The trail follows the coastal bench north, with some views of the cliffs below, but to really see the cliff you have to down to the beach. I headed out at Sculptured Beach Trail and explored the north and south. The tide was low though not out, so I saw some tide pools. The cliffs are of poorly consolidated beach sand and debris, the same as is being deposited underfoot, set on a layer of twisted marl.
The trail drops down through Coastal Camp, empty this day, and then out to the beach for the last mile to terminus at the end of Limantour Road and the trail to the beach. I’ve been on Limantour Beach with hundreds of people, but today there was just one couple with dogs.
It was late in the day, and by this point my feet were really hurting. Bicycling keeps my muscles in condition, but does nothing for my feet, and the three months since my last backpack had left them soft. Nevertheless, I had a reservation at the Point Reyes Hostel, so walked inland along the road (which climbs a lot, in retrospect I should have taken the Coastal Trail), to a welcome hot shower, dinner, tea, and a comfortable bed.
The next morning a caught a ride into Point Reyes Station to wait for the bus. And wait. Turns out the bus doesn’t run on Thanksgiving day, though that information was deeply buried on the website. So I tried to hitch from there, walked to Olema, and caught a ride from two nice women back to San Rafael, then the bus and Amtrak back home.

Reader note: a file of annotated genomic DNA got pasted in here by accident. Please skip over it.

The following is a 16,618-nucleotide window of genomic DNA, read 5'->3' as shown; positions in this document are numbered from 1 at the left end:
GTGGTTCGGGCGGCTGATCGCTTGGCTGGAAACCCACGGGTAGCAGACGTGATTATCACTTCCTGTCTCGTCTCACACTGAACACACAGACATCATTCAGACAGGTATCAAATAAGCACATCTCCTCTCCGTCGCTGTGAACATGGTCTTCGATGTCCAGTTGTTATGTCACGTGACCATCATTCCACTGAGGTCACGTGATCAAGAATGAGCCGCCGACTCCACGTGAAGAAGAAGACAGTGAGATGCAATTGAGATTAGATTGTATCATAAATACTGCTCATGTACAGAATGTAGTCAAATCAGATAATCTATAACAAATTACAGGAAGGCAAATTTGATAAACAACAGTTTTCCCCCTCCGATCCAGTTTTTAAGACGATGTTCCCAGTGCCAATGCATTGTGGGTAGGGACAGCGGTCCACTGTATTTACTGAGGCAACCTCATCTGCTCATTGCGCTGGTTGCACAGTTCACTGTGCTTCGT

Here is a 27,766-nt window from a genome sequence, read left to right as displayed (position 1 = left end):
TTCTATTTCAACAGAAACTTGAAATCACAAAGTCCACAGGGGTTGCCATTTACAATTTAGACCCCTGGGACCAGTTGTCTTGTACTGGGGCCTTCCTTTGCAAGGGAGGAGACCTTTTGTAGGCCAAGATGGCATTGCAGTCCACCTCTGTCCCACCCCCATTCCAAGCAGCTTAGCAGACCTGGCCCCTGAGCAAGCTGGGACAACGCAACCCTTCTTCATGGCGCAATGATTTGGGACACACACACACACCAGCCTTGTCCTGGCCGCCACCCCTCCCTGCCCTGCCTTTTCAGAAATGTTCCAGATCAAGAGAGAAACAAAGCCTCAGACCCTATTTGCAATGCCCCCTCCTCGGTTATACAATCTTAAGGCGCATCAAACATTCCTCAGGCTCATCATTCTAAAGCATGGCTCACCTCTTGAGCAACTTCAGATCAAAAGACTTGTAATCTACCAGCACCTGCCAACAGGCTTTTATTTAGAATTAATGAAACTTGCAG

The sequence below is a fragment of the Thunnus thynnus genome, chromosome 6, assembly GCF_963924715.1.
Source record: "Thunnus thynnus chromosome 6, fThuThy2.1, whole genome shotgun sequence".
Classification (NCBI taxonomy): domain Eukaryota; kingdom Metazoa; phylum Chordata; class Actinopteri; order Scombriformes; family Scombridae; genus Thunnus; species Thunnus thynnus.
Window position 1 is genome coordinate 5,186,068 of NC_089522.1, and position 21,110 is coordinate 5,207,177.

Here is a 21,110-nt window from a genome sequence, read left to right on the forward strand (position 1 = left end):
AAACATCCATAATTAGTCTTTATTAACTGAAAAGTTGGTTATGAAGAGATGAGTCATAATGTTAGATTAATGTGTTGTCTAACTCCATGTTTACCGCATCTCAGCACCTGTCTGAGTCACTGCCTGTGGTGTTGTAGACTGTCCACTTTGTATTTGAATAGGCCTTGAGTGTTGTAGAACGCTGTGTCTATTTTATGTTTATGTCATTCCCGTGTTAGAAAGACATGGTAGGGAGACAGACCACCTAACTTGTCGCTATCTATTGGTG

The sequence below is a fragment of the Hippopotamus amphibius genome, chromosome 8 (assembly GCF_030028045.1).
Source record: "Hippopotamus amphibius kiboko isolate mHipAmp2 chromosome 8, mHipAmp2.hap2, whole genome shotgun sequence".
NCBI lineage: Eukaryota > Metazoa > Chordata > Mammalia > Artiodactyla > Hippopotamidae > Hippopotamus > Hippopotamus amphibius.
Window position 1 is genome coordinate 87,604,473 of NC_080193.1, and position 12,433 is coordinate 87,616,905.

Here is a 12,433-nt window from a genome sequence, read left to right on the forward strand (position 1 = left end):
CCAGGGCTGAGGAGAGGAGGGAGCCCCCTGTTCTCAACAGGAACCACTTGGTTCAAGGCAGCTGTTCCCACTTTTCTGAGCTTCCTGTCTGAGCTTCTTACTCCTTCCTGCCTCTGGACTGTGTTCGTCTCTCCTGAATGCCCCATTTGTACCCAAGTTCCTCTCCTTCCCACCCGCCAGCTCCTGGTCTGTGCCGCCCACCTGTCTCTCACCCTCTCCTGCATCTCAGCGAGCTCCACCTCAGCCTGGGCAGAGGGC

My next trips along the ADT will be Antioch to Walnut Creek, and Walnut Creek to San Francisco. Unfortunately the trail does not offer anything in the way of legal camping, so I have to fly below the radar.
I kept a GPS track of the trip using Motion-X GPS, which is posted at http://gps.motionx.com/maps/43a3d700f6a910d970478c02edeadf94. Motion-X does not offer permanent links, and WordPress hosted blogs don’t allow posting of gpx files, so this one will expire in six months. Note that instead of the standard ADT segment 9 starting at the north side of the Golden Gate Bridge, this one starts at the Fisherman’s Wharf Hostel (a logical break point in my mind), and though it was intended to end at the Point Reyes Hostel (a logical terminus), I missed the last 2.6 mile section of trail to Limantour Beach after forgetting to take it off pause after the side trip to Sculptured Beach. Ah well. I have not been able to find tracks of the ADT anywhere online, which is why I’ve been tracking them. Finding places to plug in my iPad has been a challenge. It would last three days, no problem, if all I was doing was the track, but I’m also taking photos and looking up information, so it last only a little over a day.
- ADT: Sacramento to Antioch 2013-05
- closing my gap in the Western States Trail 2013-05
- Western States Trail 2012-07
- ADT: Auburn to Sacramento 2012-05